We are weeks away from film festival season in the 416. Watching movies is one of my favourite things to do – from big blockbuster light and fluffy to the dramatic storytelling of life’s deeper journeys. Film festivals usually showcase independent filmmakers telling stories that reflect a variety of real, authentic experiences. That’s a big difference from the cookie cutter format of story lines mandated by a corporation for mass consumption. Toronto is best known for the Toronto International Film Festival (TIFF) happening Sept. 5-15, 2019, but running along side the renowned festival is the Caribbean Tales Film Festival (CTFF) Sept. 4-20. In its 14th year it is not as well known as TIFF but a gem for movie enthusiasts – whether they are Caribbean nationals and descendants or from the wider multicultural community. This years selection spans the Caribbean from Trinidad and Tobago, Jamaica, Dominica, Haiti, U.S Virgin Islands to submissions outside the region inclusive of Suriname, Guadalupe and Africa.
There is an unexplainable joy and sense of oneself when the character’s on the big screen reflect your image, culture and its nuances, whether it is comedy, drama or animation. It is simply: acknowledgement of your existence. And there is also a slight – maybe big – difference when a story is told from the female perspective. Of course, the films are for everyone regardless of culture, ethnicity or gender because there will always be something in the story, the culture, that will resonate and remind you of your own.
The Caribbean Tales Film Festival is well represented with works from female directors; below you will find excellent options to add to your festival “must see” list.
Ms. Sugga is a short film directed by Mary Wells from the island of Jamaica. The short film features a strong, feisty animated sugar cane stalk that travels in time with two kids (Tamika and Omar), and a wise African Chief (Tacky). The four make their way through history, encountering characters from the past.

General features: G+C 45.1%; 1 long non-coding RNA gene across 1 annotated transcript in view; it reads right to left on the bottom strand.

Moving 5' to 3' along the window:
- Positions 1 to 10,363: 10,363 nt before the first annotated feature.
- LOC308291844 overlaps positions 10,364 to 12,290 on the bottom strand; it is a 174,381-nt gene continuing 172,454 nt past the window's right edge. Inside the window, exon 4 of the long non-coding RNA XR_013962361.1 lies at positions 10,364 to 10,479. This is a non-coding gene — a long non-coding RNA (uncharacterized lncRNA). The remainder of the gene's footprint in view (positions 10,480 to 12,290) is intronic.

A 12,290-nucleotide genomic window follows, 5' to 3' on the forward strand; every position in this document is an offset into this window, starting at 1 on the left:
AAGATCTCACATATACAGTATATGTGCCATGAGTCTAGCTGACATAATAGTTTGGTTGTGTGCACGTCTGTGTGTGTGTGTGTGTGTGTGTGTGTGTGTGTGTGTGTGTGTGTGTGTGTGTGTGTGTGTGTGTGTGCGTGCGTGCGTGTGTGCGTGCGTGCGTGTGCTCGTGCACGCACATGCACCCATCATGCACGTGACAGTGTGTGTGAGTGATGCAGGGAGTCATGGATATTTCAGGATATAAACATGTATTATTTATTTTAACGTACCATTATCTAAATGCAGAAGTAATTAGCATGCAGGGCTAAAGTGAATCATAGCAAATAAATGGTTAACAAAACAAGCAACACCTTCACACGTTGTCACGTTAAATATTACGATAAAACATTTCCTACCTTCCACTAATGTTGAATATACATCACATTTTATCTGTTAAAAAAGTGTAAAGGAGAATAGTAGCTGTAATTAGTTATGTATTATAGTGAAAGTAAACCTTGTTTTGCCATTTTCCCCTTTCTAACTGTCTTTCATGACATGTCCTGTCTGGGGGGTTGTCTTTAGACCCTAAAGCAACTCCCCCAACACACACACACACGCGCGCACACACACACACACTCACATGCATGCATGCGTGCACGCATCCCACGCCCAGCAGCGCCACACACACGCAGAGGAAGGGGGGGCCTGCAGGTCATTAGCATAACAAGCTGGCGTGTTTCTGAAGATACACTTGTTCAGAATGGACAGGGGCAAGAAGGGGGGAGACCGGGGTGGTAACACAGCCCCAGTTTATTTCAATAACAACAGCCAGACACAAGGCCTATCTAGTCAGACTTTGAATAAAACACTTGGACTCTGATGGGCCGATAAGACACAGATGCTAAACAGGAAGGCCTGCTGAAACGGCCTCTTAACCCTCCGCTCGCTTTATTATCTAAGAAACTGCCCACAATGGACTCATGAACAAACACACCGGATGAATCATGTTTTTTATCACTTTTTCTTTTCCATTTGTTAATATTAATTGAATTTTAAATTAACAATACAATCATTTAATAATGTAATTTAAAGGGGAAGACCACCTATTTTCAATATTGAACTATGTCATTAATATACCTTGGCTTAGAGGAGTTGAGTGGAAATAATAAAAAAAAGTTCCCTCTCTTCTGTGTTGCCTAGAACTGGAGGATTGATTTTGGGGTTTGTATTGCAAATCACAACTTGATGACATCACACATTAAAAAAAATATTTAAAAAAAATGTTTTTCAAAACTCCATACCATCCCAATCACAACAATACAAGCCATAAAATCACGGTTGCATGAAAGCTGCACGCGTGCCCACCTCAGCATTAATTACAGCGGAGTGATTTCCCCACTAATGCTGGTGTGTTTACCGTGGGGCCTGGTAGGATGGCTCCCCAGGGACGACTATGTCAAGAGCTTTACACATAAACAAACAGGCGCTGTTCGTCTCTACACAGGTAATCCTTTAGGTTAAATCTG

Venus and Magnet
The ten-minute short film Venus and Magnet is about a bond between a dog and a chicken. Elspeth Duncan from Trinidad and Tobago directs the short film. In a world where diversity often divides, Venus, Doggess of Love, proves that no matter how different we are, we can still be friends.
The short film Three Minutes, directed by Juliette McCawley, from Trinidad and Tobago, is about a couple who get more than they bargained for while awaiting the results of a pregnancy test.
March of the Mokos
A short film, March of Mokos is about an old African ritual that found expression in Trinidad’s traditional carnival. Directed by Kim Johnson and inspired by the most famous carnival in the Caribbean, the twenty-four minute short March of the Mokos displays carnival in a historic yet captivating manner.
In 2017 Jason Jones, a human rights activist, filed a historic constitutional motion against the state, challenging colonial-era anti-homosexual laws in Trinidad and Tobago. The short film Judgment Day, directed by Francesca Hawkins, opens up deep divisions between civil rights activist and politically influential religious groups.
Click Caribbean Tales Film Festival for a full schedule and list of films.